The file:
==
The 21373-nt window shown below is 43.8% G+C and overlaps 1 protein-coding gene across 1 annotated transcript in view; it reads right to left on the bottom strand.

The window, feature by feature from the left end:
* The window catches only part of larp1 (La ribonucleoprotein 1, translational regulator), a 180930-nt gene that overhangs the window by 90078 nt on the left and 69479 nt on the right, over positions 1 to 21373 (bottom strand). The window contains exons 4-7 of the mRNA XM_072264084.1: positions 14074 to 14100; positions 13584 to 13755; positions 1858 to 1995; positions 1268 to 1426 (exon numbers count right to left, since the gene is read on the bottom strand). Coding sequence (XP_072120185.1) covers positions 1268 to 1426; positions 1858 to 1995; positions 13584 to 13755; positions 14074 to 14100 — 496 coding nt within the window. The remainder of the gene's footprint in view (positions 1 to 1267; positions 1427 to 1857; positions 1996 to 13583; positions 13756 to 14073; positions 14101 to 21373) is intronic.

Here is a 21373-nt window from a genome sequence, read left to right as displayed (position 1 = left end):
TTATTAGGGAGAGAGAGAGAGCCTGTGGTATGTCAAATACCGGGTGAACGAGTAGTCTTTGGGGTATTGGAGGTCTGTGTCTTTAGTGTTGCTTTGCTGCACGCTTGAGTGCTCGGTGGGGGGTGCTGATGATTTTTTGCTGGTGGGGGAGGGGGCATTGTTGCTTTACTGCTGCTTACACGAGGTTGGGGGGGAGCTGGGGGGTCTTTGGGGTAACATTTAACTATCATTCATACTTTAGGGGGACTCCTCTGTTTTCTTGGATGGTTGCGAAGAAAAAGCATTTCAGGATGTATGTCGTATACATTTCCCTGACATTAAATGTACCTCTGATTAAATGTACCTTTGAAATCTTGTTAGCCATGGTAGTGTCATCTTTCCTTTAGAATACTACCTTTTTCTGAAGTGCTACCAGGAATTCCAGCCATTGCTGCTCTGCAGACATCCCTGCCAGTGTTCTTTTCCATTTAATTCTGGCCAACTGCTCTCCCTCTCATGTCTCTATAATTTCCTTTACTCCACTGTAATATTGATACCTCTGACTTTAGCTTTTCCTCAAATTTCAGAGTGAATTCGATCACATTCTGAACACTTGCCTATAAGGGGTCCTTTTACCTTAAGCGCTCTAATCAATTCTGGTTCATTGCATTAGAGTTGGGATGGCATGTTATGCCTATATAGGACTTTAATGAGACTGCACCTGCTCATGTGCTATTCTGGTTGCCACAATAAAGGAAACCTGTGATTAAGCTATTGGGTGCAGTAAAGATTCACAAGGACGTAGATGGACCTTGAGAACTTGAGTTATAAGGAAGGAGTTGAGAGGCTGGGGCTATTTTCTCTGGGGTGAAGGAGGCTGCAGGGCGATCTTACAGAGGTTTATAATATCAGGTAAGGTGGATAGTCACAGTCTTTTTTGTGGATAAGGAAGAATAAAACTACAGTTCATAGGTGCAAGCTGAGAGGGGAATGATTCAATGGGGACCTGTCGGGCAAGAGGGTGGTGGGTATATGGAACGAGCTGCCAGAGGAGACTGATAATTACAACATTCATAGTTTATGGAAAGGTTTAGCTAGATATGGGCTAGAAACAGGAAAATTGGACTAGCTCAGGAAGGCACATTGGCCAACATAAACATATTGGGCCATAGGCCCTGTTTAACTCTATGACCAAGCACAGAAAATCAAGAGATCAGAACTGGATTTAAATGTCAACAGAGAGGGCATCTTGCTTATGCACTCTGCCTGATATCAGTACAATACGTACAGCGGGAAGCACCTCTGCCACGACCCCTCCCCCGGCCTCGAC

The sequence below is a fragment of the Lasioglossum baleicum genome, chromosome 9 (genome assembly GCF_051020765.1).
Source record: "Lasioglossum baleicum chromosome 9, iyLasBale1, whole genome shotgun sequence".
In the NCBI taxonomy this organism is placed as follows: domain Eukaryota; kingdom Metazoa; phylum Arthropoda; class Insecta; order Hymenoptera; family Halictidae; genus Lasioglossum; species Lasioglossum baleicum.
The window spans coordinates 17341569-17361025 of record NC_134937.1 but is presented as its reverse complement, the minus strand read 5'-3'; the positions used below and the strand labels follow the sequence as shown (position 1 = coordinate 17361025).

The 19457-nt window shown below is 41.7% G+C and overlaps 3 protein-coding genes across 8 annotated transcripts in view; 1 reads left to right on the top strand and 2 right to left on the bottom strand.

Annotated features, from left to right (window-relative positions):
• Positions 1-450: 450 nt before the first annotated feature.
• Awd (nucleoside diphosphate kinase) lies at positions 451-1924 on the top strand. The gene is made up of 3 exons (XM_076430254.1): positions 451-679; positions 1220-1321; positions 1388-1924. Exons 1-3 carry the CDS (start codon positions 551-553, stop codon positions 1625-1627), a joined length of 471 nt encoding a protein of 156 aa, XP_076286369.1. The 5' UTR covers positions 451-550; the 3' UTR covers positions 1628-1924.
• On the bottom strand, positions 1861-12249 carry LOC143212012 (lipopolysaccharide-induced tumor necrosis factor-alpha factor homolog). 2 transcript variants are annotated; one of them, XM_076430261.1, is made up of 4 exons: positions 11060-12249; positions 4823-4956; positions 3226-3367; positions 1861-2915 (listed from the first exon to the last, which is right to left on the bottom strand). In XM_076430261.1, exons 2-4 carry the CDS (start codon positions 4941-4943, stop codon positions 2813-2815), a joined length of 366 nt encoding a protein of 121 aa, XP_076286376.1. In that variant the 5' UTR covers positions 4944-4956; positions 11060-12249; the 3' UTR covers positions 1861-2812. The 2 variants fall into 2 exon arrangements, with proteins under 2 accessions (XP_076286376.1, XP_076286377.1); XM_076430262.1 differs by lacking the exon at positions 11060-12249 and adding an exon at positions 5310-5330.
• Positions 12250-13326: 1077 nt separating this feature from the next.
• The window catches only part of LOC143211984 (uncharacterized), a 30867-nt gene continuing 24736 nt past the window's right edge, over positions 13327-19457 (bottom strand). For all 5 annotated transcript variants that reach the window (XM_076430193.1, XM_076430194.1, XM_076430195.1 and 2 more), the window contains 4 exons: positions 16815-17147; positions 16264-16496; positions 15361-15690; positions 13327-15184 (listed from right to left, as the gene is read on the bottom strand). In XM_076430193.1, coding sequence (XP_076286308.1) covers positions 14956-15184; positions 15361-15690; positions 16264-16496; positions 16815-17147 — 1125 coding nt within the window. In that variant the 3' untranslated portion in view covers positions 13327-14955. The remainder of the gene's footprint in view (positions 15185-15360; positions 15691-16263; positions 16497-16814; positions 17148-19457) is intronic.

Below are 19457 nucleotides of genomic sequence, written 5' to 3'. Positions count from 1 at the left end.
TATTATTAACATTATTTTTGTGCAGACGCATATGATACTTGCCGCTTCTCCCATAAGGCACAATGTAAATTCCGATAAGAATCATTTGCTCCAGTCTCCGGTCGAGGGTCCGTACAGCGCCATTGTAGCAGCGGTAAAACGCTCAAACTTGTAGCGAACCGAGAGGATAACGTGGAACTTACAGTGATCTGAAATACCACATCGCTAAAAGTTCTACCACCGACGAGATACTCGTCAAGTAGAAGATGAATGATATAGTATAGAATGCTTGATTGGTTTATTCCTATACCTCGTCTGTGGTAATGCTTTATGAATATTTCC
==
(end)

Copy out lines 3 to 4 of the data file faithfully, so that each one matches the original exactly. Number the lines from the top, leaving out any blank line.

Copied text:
* The window catches only part of larp1 (La ribonucleoprotein 1, translational regulator), a 180930-nt gene that overhangs the window by 90078 nt on the left and 69479 nt on the right, over positions 1 to 21373 (bottom strand). The window contains exons 4-7 of the mRNA XM_072264084.1: positions 14074 to 14100; positions 13584 to 13755; positions 1858 to 1995; positions 1268 to 1426 (exon numbers count right to left, since the gene is read on the bottom strand). Coding sequence (XP_072120185.1) covers positions 1268 to 1426; positions 1858 to 1995; positions 13584 to 13755; positions 14074 to 14100 — 496 coding nt within the window. The remainder of the gene's footprint in view (positions 1 to 1267; positions 1427 to 1857; positions 1996 to 13583; positions 13756 to 14073; positions 14101 to 21373) is intronic.

Here is a 21373-nt window from a genome sequence, read left to right as displayed (position 1 = left end):